January 7, 2017
You take a cool drink of ice water and immediately feel a shooting pain radiate throughout your entire jaw. You give it a moment to stop, but you can practically hear your tooth throbbing. You’re disoriented by the pain, you don’t know what to do. Should you call 911? Do they take care of toothaches? What should you do to get immediate relief? Don’t go to the emergency room; this is the kind of situation where you should call your emergency dentist in Scottsdale.
Avoid the Emergency Room
Each year, over a million people go to the emergency room because of dental problems. While they might be able to provide medication to stop the pain, very few emergency departments are equipped to handle dental care. More than likely, they will make you wait behind more urgent patients, or divert you to a dental practice anyway. This is because when it comes to emergency dental care, the best person to see is your dentist in Scottsdale.
When to Call Your Emergency Dentist
If you traumatically injure your teeth or are in a large amount of dental pain, this is a dental emergency, and to get the appropriate treatment, you need to act quickly. Some common dental emergencies are:
- Knocked out teeth
- Broken or cracked teeth
- Broken or cracked dental work
- Severe toothache
- Large object caught between teeth
- Injury to the jaw
- Injury to the gums
These are the particular kinds of situations where you need to call your dentist, not the emergency room.
Have a Plan
Dental emergencies may be uncommon, but it’s best to have a plan in place before they happen. You should call your emergency dentist as soon as possible after experiencing one. In fact, you should put their number in your phone right now so you don’t have to look it up while injured. This will enable your dentist to make an appointment to see you as soon as possible, and allow their team to instruct you on how to apply first-aid. Some basic tips are:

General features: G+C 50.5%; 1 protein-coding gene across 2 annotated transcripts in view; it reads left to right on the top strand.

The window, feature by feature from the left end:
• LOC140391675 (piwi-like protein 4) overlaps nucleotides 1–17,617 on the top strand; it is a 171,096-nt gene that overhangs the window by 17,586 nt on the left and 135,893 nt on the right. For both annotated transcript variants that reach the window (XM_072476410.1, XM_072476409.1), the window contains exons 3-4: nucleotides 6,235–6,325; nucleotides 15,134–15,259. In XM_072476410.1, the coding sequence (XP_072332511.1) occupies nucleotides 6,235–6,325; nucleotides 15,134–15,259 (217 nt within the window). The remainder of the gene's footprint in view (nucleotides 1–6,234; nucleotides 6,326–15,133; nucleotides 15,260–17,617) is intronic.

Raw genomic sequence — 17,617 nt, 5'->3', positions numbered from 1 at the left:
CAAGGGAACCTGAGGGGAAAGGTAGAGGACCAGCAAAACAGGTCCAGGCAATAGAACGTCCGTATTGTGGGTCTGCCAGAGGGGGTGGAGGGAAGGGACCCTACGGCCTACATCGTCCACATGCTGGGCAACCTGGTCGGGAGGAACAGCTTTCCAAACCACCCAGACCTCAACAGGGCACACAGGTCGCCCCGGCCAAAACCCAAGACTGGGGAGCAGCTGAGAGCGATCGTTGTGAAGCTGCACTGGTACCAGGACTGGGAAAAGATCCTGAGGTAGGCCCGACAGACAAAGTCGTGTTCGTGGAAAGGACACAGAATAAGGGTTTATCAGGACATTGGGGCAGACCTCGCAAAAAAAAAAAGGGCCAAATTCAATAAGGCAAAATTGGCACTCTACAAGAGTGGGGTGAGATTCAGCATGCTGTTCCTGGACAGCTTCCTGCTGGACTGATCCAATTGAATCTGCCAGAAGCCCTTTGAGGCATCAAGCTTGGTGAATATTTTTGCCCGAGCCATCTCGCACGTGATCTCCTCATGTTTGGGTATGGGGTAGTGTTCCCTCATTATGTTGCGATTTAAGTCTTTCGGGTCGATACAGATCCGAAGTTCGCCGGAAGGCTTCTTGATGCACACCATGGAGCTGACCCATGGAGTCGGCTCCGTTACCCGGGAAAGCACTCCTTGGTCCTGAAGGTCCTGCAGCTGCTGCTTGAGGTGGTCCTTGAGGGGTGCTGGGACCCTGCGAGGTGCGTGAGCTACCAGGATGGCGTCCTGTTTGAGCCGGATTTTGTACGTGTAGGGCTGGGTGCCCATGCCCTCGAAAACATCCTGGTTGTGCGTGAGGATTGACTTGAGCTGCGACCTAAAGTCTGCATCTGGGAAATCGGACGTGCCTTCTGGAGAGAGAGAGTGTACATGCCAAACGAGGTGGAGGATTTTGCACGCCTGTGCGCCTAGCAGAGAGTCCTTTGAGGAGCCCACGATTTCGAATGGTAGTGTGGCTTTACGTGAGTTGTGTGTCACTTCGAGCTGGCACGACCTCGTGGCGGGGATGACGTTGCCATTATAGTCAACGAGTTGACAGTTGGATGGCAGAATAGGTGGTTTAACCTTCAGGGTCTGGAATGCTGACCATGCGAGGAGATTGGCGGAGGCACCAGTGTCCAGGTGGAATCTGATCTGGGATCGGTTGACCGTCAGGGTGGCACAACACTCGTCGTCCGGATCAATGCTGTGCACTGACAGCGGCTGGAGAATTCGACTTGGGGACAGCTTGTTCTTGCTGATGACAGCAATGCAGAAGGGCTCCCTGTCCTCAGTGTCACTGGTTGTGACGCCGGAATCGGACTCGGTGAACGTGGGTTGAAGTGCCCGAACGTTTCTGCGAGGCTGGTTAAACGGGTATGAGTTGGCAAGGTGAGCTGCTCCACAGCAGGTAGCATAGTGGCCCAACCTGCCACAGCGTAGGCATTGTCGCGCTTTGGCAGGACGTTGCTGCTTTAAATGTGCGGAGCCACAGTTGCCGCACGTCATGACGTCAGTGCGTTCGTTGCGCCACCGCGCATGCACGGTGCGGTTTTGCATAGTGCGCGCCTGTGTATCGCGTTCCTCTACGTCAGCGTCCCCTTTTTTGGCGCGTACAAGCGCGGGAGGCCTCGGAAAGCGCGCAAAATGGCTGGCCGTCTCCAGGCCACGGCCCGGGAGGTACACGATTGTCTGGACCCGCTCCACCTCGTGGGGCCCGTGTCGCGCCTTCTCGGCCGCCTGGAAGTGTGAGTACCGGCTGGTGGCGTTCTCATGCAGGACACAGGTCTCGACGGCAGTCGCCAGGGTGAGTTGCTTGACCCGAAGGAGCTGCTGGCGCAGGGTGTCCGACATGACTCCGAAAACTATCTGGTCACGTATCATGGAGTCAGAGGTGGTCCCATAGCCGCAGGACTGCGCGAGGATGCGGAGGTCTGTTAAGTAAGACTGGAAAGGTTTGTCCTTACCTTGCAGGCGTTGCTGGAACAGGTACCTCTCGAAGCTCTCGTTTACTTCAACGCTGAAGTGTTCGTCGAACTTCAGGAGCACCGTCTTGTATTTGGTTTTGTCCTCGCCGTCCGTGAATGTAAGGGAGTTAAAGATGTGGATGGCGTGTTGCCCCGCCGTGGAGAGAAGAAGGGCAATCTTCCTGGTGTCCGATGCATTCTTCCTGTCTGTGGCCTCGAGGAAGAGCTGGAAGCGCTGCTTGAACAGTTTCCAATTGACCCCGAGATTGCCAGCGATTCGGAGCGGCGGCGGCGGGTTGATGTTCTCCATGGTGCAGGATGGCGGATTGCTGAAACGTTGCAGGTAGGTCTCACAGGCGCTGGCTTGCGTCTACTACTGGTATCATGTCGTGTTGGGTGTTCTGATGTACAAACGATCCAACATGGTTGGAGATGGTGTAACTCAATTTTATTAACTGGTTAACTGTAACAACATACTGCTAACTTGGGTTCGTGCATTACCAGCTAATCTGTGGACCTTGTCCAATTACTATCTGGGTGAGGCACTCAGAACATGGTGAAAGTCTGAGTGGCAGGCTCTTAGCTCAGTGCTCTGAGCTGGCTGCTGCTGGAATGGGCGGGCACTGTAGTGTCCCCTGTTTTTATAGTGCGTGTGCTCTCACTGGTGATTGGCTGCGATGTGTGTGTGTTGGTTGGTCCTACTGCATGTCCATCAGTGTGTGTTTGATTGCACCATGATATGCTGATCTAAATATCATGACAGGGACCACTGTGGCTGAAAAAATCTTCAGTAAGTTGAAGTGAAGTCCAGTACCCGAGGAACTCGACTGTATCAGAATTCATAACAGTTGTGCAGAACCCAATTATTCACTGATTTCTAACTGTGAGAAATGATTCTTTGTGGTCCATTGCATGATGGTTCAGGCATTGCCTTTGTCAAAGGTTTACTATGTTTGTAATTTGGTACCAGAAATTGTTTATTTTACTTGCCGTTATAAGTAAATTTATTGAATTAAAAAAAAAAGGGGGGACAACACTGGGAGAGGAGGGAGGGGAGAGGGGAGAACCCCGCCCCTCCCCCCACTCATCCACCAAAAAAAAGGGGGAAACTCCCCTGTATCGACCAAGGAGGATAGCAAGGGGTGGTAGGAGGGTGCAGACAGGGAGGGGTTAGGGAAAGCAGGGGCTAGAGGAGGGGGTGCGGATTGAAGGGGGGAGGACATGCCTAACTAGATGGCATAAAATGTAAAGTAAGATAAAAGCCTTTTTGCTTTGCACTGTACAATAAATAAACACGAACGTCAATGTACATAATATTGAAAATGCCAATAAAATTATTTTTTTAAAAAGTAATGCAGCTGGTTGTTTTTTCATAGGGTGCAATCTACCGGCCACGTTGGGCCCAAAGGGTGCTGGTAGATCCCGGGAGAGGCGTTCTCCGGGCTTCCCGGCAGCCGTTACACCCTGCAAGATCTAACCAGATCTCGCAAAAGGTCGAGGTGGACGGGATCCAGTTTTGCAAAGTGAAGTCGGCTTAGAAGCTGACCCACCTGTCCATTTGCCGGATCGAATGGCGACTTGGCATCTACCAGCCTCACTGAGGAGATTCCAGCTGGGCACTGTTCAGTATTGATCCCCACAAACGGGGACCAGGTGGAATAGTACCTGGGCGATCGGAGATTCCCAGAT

- Keep a knocked out or broken tooth wet. Put it back in your mouth or in a container of milk. This will preserve it until we can see you.
- Rinse the injured area with warm water to help prevent infection.
- Use a cold compress to reduce the pain and swelling.
- Ideally, have someone else drive you to the office.
The care you receive immediately after a dental emergency is just as important as what you will get at the office. The initial moments are critical. When you make it to the office, your doctor will quickly get to work relieving your pain and fixing your problem.
An injury to your teeth can be a very traumatic experience, and trying to think clearly at that time can be difficult. Fortunately, you can now have a plan in place. Hopefully you never have to use it, but it can still give you peace of mind, and make all the difference when you do.
About The Author
Dr. Alex Martin, DDS is a board-certified general, cosmetic, and emergency dentist. He is currently a member of the American Dental Association, The Arizona Dental Association, and the American Academy of Cosmetic Dentistry. He currently practices in Scottsdale, AZ, and can be reached at his website or (480)351-4821.
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